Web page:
The CEO of a Canadian food distribution company sold his penthouse at Murano at Portofino in South Beach for $5.7 million, after completing a nearly two-year renovation complicated by Covid.
Property records show John Hufsky, as an individual and as trustee of the Hufsky Sunshine Trust, sold unit 2704 at 1000 South Pointe Drive in Miami Beach to Brian P. O’Neill, with a registered address in Indian River County.
Hufsky leads Husky Foods, an Ontario-based food importing company that owns and operates a 60,000-square-foot warehouse near Toronto, according to the company’s website. It was founded in 1967 by Hufsky’s father, Werner Hufsky, to import European confectionery products.
The penthouse was listed last April for $6.2 million. Bryan Sereny and Bill Hernandez with Douglas Elliman had the listing. Jennifer Goldstein with Douglas Elliman represented the buyer. Goldstein could not be reached for comment.
The 2,190-square-foot unit has three bedrooms and three bathrooms. The sale price breaks down to $2,602 per square foot.
Hufksy bought the unit in 2013 for $3.1 million, records show.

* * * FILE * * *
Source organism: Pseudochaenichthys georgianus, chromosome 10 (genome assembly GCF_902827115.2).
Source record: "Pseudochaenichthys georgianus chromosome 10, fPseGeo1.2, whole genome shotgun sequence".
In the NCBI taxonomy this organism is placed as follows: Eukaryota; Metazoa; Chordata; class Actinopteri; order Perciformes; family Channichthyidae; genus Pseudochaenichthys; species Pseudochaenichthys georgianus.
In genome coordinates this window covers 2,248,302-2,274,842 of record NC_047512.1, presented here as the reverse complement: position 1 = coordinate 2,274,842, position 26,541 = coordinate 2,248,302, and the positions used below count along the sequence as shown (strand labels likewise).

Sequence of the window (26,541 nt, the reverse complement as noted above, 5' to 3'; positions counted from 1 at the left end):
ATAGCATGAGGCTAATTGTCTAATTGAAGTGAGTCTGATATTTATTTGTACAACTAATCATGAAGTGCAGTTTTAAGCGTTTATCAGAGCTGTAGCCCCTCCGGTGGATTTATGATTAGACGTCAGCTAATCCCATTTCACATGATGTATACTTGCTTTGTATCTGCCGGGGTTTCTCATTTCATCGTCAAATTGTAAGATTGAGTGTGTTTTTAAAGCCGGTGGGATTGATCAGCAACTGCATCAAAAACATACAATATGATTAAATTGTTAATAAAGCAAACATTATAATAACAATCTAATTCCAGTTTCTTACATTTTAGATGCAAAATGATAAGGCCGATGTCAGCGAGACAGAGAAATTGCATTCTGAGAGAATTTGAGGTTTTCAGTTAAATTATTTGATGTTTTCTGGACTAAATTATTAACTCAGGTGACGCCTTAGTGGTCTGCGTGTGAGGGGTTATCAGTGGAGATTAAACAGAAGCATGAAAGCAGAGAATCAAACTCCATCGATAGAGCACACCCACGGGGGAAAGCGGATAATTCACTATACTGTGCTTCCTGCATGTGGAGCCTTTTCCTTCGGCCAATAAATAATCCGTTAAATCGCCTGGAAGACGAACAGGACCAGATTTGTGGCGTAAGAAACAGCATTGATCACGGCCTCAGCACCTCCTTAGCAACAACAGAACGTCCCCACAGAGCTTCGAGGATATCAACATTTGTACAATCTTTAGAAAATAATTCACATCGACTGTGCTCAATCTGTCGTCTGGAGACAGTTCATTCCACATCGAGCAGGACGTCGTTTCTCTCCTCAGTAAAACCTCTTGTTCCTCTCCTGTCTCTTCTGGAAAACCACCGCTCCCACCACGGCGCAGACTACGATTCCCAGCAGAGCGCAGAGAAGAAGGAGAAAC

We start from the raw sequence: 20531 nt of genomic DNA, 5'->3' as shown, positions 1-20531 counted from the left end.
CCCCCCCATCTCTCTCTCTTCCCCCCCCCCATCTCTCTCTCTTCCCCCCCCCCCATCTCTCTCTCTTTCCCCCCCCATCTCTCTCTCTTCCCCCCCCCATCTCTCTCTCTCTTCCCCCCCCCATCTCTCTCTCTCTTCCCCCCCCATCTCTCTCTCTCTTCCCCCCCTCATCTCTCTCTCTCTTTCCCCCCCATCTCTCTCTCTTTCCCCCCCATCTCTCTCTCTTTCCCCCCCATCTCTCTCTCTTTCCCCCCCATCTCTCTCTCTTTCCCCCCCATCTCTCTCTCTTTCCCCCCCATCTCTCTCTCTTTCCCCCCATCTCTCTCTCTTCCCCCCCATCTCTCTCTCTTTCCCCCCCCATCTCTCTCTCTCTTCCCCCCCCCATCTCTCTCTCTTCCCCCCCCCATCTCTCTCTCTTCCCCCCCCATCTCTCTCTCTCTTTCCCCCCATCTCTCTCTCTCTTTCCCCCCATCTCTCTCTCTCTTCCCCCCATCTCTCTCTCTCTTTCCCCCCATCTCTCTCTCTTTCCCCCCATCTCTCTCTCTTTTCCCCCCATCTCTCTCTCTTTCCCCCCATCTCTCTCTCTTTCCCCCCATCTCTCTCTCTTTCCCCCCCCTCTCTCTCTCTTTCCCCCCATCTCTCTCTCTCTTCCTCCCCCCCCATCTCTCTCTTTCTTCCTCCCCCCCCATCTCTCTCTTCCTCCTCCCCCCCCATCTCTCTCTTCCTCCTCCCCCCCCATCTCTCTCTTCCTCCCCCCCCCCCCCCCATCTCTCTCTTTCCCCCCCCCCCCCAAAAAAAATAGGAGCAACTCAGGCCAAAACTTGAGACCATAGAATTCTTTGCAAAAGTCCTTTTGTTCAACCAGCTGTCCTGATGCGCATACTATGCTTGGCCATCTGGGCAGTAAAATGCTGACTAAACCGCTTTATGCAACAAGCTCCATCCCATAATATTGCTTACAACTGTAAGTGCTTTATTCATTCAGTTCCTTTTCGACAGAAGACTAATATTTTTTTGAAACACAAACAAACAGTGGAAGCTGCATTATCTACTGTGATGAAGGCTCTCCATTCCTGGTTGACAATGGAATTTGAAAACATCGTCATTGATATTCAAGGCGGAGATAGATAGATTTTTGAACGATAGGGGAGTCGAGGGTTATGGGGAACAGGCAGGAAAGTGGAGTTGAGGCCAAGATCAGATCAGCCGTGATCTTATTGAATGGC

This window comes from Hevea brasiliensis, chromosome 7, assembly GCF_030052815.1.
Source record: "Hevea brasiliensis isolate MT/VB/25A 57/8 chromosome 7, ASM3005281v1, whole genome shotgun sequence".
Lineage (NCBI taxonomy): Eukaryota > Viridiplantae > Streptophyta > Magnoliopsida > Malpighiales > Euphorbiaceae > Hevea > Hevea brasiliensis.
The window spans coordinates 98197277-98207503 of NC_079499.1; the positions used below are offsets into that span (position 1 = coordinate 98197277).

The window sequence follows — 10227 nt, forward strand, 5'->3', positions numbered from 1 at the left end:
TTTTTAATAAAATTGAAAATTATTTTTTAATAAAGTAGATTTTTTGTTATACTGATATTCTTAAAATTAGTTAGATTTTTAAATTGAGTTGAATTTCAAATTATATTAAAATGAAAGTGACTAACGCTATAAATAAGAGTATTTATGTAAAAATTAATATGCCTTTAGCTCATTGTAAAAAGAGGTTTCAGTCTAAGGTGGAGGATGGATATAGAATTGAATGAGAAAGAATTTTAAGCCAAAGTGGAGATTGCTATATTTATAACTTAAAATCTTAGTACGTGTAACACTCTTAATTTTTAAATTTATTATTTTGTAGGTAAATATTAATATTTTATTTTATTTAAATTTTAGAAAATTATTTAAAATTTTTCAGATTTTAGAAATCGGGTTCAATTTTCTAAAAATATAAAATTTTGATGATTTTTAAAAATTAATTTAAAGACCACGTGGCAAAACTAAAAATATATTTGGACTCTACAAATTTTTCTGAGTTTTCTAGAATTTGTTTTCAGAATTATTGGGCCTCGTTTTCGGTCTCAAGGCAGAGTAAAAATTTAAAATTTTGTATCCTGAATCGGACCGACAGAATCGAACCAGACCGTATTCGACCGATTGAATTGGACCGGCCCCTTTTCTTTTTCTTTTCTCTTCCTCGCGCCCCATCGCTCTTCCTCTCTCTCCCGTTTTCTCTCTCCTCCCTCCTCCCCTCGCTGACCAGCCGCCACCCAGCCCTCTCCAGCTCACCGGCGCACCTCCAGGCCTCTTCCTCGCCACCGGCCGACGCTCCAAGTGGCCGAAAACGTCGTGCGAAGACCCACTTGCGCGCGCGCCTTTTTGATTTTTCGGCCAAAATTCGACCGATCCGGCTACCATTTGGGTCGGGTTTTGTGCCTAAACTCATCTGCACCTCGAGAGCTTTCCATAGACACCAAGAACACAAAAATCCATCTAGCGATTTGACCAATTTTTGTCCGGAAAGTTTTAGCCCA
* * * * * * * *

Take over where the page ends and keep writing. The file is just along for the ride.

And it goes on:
Sereny said Hufsky renovated the penthouse, and originally planned to only redo the kitchen and bathroom floors. But the project evolved into a gut-renovation down to its concrete shell. Renovations cost $1.4 million, and all the building materials came from overseas, he said.
“There is nothing original in it,” Sereny said. The pandemic caused labor and supply chain issues, bringing the length of the renovation to 20 months, he said.
The Related Group completed the 37-story, 189-unit Murano Portofino in 2002. Sieger Suarez designed the bayfront tower, which includes a health and fitness center, swimming pool and spa, and lighted tennis courts.
Other sales at the Miami Beach condominium include Greg Mirmelli’s purchase of unit 3201 for $5.9 million last year from Shay Kostiner, managing director of Miami Beach-based Fifth Ave Capital Partners.
In 2019, the heir of a Chicago art collector paid $9.3 million for unit 3501 from photographer Robert Curran. Also that year, the wife of a former Miami Worldcenter co-developer paid $5.5 million for unit 3802.